I decided to plunge right into the French culture and eat snails! I got 6 because I didn’t want to try 12. The shells were about the size of large marbles and they were filled with a bright green liquid. The green liquid is a garlic, butter, and parsley sauce. I got these things that looked like two spoons held together by a spring at the ends and a very narrow fork with 2 tines.
The whole family and our waiter were watching me. It was kind of tricky to get the clampers around the shell so that I could still get the fork into the hole of the shell. I pulled out this little black shriveled thing and hoped it would taste good. And it was! Mark was impressed and the waiter ran back to the kitchen to tell the chef the American had actually eaten the snails.
Escargot tastes like a cross between oysters and shrimp. I got Mark to try one; he judged it to be “okay,” but not something he would order. Even H tried a half before declaring, with wrinkled nose, that he didn’t like it. E couldn’t even watch me dig the meat out of the shell and decided in that moment that he was going to become a vegetarian (as he took a huge bite of his steak).
Dijon is actually great for kids. One thing that the kids really enjoyed, and it helped us see the entire city, was following The Owl Trail. The tourism office put together a booklet that is part map and part informational guide and it takes you all around the city.
They have these wonderful brass triangles laid into the ground to help direct you around the city and towards very large brass plaques with numbers that correspond to entries in the booklet. The owl is the city symbol thanks to this tiny 8-inch statue of an owl on the corner of Dijon’s Notre-Dame that dates back to the 13th Century. (The owl is stop #9 on the trail.)
The path starts at Jardin D’arcy and leads you through Darcy Place and their very own Arc de Triomphe although they call it Porte Guillaume.
The beautiful thing about following the owls is that it really helps to get the children into the spirit of sightseeing. They hunt for those little triangles and then when they found the bigger brass plaques the boys were springing up on top of them and begging to be told what was special about that particular spot.
And we adults got to see all sorts of marvelous building and learned all about Dijon. It was better than an audio or guided tour. We could go at our own pace, stop for ice cream, coffee, or crepes when we wanted. We could stop for the day or linger or do whatever and we still had all the information we needed right in our bag.
Something else that helps me get a feel for the city and culture is asking local people about their favorite restaurants. They love to share and they usually give you the absolute best places to eat. During our wine tour I asked Christopher about his favorite place to eat. He named Emilie’s Brochettes. A brochette is a piece of meat cooked on a long skewer over an open flame. They had a children’s menu that included a skewer of steak with fries and a skewer of fish with fries. (Again, the French love their fries.) E got the steak and ate every bite and H had the fish. All the kids’ menus we came across had great food in smaller portions for the kids and it came with ice cream. Now my children think all kids’ meals have ice cream at the end.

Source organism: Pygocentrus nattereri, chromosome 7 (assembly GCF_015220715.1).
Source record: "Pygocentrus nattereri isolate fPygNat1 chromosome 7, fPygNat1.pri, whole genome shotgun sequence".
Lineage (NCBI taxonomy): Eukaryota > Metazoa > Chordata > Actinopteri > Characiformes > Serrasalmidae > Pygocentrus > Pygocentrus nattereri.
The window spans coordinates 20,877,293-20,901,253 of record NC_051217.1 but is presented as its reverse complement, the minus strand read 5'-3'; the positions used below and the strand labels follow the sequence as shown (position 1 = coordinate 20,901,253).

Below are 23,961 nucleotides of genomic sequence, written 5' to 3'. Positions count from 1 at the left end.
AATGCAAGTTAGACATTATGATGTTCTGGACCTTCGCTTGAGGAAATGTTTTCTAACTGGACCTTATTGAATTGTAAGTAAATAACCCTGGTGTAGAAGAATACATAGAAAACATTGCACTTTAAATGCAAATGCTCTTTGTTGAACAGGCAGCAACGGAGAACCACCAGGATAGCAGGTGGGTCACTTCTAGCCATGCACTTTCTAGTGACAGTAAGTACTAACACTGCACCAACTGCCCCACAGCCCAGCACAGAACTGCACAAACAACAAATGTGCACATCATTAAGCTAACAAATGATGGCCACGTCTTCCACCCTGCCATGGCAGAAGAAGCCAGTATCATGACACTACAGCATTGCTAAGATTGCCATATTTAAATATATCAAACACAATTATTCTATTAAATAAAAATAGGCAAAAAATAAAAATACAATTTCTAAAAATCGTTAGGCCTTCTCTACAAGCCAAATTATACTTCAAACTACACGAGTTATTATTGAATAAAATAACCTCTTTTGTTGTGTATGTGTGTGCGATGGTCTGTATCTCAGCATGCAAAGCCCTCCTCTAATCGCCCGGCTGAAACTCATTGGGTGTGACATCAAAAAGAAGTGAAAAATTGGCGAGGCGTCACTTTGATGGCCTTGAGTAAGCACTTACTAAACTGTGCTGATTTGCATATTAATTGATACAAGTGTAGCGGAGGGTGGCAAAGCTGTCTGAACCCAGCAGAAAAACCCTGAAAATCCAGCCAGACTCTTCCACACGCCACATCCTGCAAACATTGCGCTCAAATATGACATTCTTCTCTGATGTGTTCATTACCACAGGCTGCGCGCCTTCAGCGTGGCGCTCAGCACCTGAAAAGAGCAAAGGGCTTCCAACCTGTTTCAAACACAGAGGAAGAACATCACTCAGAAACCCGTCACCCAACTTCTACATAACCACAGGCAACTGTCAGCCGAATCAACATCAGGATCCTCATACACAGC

Emilie’s was amazing. And very popular with the locals! Thank goodness we had made reservations because every table was full and Emilie was turning people away. I had duck and Mark had andouille sausage. Then we splurged and got a macaroon the size of a saucer with pear ice cream and whipped cream on the side. We ate from 7pm until 9pm. The children were so very good, with the aid of our iPhones, and ate every bite of their food.
In particular Emilie’s serves what our oldest defined as a “meat chandelier.” I thought they looked like metal bird feeders with meat spiked where the bird would rest to peck out the seed. It’s quite an elaborate contraption. I couldn’t take a picture so the best I can do is this sketch.
As I hope you can see, the meat chandelier is hung by a hook from a metal scaffold embedded in a wooden plank that also holds a ceramic bowl with sauces in it. I kind of want to go back just for the meat chandelier.
Even though it is full of buildings that still survive from the 11th century when it became the home of the Dukes of Burgundy, Dijon is a modern French city. We saw all walks of life there. The rich, the poor, the drunk, the university crowd, the mentally ill. This is the first time I’ve gotten such a complete wedge of diversity on one of our trips in Europe. While we were in the Jardin D’arcy we saw a group of drunk students who stripped down to their underwear, yelled something in French about power and liberty, and then jumped from the top of the bridge into the pool of the fountain below. I thought for sure that we were going to witness something gruesome, but once again God protects the drunkard and they were unharmed.
Also, it seems the driving laws here are a lot like Jack Sparrow’s Pirates’ Code. They are more like guidelines and are only followed when convenient. They have “walk” and “don’t walk” signals, but no one – cars and pedestrians – pay much attention to them. I was also shocked by the general untidiness. There was some litter, but mostly I was stunned by the plethora of dog poop all along the sidewalks. So basically, watch your step on the roads and on the sidewalk.
For our last days we continued to wander around Dijon. I did like it quite a bit. We had crepes, drank wine, the kids got a drink called a “sirop” that is almost like an old fashioned soda fountain drink. We also had macaroons in a rainbow of colors and a ton of pain au chocolate and pain au raisin pastries. Everywhere you looked there was something amazing to see.
Dijon is a great place for a family vacation. I wasn’t expecting much from Dijon, but there were so many things to do and see. The boys, at ages 9 and 5, had a good time just walking around town and going through museums. We were all ready to go home by the end, having walked 13km one day and 12km the next, but the boys also wanted to know where we were going to go next.